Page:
Hospital workers tell fans to put a lid on blue lot trash | UVM News
WVU football is still in full swing, and some hospital workers say they’re sick of the “trash” disrespect left behind after singing “Country Roads.”
Describing the Blue Lot, a prime hooking point at WVU, as “massive destruction” after a match, Ruby Memorial nurse Melissa Taylor said she was unimpressed.
“I think as a community it looks bad,” Taylor said. “I appreciate, you know, how much revenue the games bring in, and I appreciate what it’s doing for the school, but I just think we could do better…I don’t understand why there’s so much garbage on field.”
The Blue Lot is notorious for the trash left behind after hours of tailgating, and a particularly large amount was left behind after WVU were taken down by Kansas in the home opener this year.
After the game, @dartywvu and @wvubarstool posted a picture on Instagram of the pitch covered in rubbish, saying it was a “perfect metaphor for the current state of our football team”.
Although the behavior was intended to stick it to head coach Neal Brown after the loss, two Ruby Memorial employees said they were offended by the mess.
“In general, I think [patients] enjoy the fanfare,” Taylor said. “But when it’s over, it’s just terrible.”
Taylor said big street sweepers pick up trash after every home game.
Milan’s Puskar Stadium opened in 1980, followed by the Ruby Memorial Hospital in 1988, so the ground does not rightfully belong to the hospital, according to communications director Shauna Johnson.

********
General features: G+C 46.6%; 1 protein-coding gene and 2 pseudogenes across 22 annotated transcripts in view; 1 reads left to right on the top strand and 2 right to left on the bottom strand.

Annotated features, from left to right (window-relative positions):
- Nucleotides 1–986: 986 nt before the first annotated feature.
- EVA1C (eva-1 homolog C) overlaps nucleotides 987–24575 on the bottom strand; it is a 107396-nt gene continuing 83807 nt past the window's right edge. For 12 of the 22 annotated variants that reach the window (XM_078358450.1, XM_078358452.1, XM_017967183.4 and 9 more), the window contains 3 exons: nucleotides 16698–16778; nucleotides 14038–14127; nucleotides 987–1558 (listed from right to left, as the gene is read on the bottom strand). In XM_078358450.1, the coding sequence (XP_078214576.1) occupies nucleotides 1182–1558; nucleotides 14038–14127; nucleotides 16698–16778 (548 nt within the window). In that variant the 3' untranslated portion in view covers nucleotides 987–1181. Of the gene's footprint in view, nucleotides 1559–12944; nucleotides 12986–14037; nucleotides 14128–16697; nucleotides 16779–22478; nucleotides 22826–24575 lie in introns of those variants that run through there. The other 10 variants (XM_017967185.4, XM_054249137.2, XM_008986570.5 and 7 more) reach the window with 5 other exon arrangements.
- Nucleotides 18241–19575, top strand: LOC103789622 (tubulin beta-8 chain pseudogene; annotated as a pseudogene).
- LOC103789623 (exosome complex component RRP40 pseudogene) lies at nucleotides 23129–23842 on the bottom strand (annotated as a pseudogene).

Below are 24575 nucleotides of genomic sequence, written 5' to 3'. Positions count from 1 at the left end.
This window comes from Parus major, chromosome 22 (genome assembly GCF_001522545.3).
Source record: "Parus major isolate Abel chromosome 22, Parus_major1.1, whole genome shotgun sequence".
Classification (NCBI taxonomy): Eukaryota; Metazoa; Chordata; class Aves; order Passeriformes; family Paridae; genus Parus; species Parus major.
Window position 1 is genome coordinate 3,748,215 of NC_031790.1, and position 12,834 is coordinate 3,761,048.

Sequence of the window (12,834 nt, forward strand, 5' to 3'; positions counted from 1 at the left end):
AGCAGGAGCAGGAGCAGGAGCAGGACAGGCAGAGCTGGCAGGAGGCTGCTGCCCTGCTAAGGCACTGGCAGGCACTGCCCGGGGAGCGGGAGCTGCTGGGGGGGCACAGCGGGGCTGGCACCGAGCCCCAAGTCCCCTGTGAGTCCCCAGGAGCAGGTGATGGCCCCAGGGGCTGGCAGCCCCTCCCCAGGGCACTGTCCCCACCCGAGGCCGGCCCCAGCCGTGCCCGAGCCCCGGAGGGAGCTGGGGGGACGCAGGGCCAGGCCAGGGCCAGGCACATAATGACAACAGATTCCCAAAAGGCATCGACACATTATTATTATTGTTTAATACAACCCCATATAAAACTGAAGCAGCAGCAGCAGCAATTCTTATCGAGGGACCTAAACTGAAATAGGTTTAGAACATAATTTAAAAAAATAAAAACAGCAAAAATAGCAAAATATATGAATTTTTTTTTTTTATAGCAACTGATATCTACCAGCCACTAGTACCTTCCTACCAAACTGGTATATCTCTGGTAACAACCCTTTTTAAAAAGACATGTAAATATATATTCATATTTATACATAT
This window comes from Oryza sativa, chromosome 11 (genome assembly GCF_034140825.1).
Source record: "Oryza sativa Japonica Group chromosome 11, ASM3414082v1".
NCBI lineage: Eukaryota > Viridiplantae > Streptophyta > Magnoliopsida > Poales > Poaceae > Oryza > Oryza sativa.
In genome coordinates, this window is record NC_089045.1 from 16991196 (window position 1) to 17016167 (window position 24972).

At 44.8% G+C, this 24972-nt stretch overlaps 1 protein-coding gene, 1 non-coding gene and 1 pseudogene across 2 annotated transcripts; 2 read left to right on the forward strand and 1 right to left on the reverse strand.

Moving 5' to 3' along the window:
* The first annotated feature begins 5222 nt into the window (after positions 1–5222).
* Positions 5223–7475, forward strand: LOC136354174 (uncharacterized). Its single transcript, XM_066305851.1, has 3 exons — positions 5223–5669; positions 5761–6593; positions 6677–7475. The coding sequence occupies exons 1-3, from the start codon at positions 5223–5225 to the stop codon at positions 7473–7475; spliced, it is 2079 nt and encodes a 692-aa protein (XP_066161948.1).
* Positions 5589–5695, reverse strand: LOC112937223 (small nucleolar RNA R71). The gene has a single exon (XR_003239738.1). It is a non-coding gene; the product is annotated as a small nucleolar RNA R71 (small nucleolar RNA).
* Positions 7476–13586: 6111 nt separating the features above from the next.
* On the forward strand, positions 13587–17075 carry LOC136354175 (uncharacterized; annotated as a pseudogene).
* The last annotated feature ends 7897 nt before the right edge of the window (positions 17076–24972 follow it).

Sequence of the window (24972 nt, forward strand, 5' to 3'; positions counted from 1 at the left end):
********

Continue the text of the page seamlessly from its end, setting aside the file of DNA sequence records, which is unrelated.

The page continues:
“[The lot] is leased to the hospital with the understanding that, on home football game days, the field is controlled by WVU Athletics,” Johnson said in an email, noting that any disruption is “minimal.”
Although the hospital has full control of the lot every day except for five to six home game days a year, those days are still a problem, according to Ruby Memorial patient monitoring technician Megan Boyce. .
On game days, the hospital’s main parking lot is completely closed, leaving only one offsite lot available for employees, according to Boyce. She said the offsite lot forces employees to arrive up to an hour early to get to the hospital, and that inconvenience often affects staff in more ways than one.
“Staff are already shorter on game days, and you have a lot more calls because people don’t want to deal with traffic,” Boyce said.
Boyce said many patients are also inconvenienced on game day.
“Patients definitely feel it because there are separate entrances that visitors now have to go through,” Boyce said. “They have to jump through all these hoops just to be able to come see their family members on game days.”
Taylor said the doors to alternate entrances also needed to be closed and locked on match days to prevent attendees from overcrowding hospital facilities.
“I don’t even know where a patient walks in,” Taylor said. “[Employees] have to go through cross roads with our badge.
The contractual agreement between the University and the hospital prevents many of these inconveniences from being resolvable.
“I love the pride of the Mountaineers and their team. I just don’t understand garbage,” Taylor said. “I get it. I went to WVU, but can we just behave better?